July 29, 2013 – Jason Giambi becomes Oldest MLBer to Hit a Walkoff Home Run
Zach McAllister was facing John Danks as the Indians were making a late-July surge into the playoff race against the scuffling White Sox. The Tribe entered Game 105 2 ½ games back of division-leading Detroit.
Jason Giambi was hitting under .200 in his spot appearances so far in 2013. Although he was a clubhouse leader and mentor to many of the younger players, there was plenty of speculation that he would be the victim of trade-deadline maneuvering with his production so low.
In the bottom of the second, Asdrubal Cabrera reached on a throwing error. Ryan Rayburn knocked a double through the left side of the infield, advancing Cabrera to third. Asdrubal scored on a sacrifice fly by Carlos Santana.
McAllister held the Sox scoreless through five innings, scattering only two hits on his first two trips through the lineup. In the top of the sixth, McAllister got two quick outs against De Aza and Alexei Ramirez. Alex Rios started the White Sox two-out rally with a double down the right field line. Adam Dunn drove Rios home with an almost identical double. On McAllister’s very next pitch Paul Konerko singled to center, driving in Dunn for the go-ahead run.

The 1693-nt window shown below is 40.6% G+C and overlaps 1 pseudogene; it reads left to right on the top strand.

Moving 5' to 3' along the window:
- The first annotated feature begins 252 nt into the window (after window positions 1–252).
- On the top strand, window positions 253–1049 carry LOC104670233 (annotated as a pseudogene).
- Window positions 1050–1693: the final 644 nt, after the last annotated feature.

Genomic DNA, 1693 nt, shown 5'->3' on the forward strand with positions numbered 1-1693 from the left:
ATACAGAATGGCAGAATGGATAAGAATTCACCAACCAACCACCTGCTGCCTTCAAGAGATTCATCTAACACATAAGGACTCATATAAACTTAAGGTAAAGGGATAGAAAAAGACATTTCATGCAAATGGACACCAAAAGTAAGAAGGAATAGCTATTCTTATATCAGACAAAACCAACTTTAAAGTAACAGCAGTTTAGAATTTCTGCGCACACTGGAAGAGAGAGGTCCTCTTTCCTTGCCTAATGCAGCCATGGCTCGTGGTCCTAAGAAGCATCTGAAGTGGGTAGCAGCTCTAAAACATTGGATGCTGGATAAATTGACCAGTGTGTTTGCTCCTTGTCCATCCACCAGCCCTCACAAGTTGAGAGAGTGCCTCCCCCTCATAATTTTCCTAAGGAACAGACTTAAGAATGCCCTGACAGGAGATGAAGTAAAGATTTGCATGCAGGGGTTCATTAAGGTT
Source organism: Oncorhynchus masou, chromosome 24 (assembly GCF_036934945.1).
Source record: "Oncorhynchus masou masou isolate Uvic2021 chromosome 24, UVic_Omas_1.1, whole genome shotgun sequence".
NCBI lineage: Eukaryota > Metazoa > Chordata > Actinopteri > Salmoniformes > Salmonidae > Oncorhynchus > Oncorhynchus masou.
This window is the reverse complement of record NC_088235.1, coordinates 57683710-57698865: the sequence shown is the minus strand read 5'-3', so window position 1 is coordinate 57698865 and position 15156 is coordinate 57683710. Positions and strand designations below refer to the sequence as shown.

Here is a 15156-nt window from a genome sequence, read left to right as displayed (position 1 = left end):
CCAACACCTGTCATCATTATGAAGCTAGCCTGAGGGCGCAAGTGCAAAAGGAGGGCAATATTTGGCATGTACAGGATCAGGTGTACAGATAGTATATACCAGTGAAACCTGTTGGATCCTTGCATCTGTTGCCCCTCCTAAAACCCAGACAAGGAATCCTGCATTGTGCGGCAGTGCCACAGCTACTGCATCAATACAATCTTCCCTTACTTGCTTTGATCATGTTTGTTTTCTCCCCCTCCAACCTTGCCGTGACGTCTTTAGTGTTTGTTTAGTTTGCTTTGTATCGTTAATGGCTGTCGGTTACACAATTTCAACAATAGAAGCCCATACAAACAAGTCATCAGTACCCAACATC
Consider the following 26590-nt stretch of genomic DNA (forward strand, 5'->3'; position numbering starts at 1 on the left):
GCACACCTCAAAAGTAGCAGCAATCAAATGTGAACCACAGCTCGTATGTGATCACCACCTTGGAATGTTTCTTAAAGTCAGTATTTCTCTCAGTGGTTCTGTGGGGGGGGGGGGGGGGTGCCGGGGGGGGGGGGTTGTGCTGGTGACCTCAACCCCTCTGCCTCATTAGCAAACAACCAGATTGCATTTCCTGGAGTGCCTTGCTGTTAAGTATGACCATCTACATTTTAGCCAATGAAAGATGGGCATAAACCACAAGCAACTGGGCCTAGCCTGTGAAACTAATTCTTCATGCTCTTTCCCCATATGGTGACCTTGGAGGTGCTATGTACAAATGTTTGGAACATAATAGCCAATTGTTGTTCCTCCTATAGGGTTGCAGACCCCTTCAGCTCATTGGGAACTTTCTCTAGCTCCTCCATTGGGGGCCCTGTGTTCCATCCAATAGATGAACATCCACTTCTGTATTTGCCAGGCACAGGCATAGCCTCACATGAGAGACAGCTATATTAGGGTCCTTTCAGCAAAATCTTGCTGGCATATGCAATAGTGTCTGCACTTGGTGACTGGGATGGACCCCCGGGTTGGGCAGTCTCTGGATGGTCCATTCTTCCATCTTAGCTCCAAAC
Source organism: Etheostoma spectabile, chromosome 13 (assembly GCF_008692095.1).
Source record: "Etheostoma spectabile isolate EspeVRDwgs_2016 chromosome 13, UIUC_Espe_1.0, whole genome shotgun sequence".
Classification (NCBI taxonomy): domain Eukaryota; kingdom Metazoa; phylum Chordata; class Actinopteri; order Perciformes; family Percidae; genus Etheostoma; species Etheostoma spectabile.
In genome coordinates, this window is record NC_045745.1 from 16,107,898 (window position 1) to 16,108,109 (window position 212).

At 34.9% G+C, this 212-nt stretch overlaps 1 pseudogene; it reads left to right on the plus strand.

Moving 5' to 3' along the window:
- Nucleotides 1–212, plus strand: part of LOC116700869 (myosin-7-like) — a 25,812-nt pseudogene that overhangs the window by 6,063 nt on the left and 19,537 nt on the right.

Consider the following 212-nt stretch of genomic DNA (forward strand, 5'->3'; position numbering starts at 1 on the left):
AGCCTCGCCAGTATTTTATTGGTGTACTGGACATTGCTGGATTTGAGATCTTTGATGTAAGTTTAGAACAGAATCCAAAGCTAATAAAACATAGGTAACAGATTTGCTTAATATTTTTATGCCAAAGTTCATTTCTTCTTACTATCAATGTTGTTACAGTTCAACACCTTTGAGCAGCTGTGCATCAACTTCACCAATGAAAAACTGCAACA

In the bottom of the sixth, Danks walked both Michael Bourn and NIck Swisher to lead off the inning. Jason Kipnis laid down a bunt down the third base line and beat the throw to first to load the bases. Asdrubal Cabrera grounded to short and was put out at first, but Bourn scored the tying run.
McAllister recovered, pitching a 1-2-3 seventh. Then a combination of Cody Allen, Rich Hill, and Chris Perez held down the 2-2 tie, bringing the Tribe up in the bottom of the ninth.
Jason Giambi came on to pinch hit for Mark Reynolds. He crushed a 1-1 pitch from right-handed Sox reliever Ramon Troncoso over the center-field wall and into the batter’s eye greenery.
After a ice-water bath from his teammates, Giambi quipped “I might catch pneumonia. I’m too old to get a bucket of cold water dumped on me.”
With that blast, Giambi became the oldest player in MLB history to hit a game-ending home run. He was 42 years, 202 days old — 45 days older than Hank Aaron when he set the record in 1976. He also sealed his role as the clubhouse leader and veteran guru for the Tribe’s run to the wildcard game.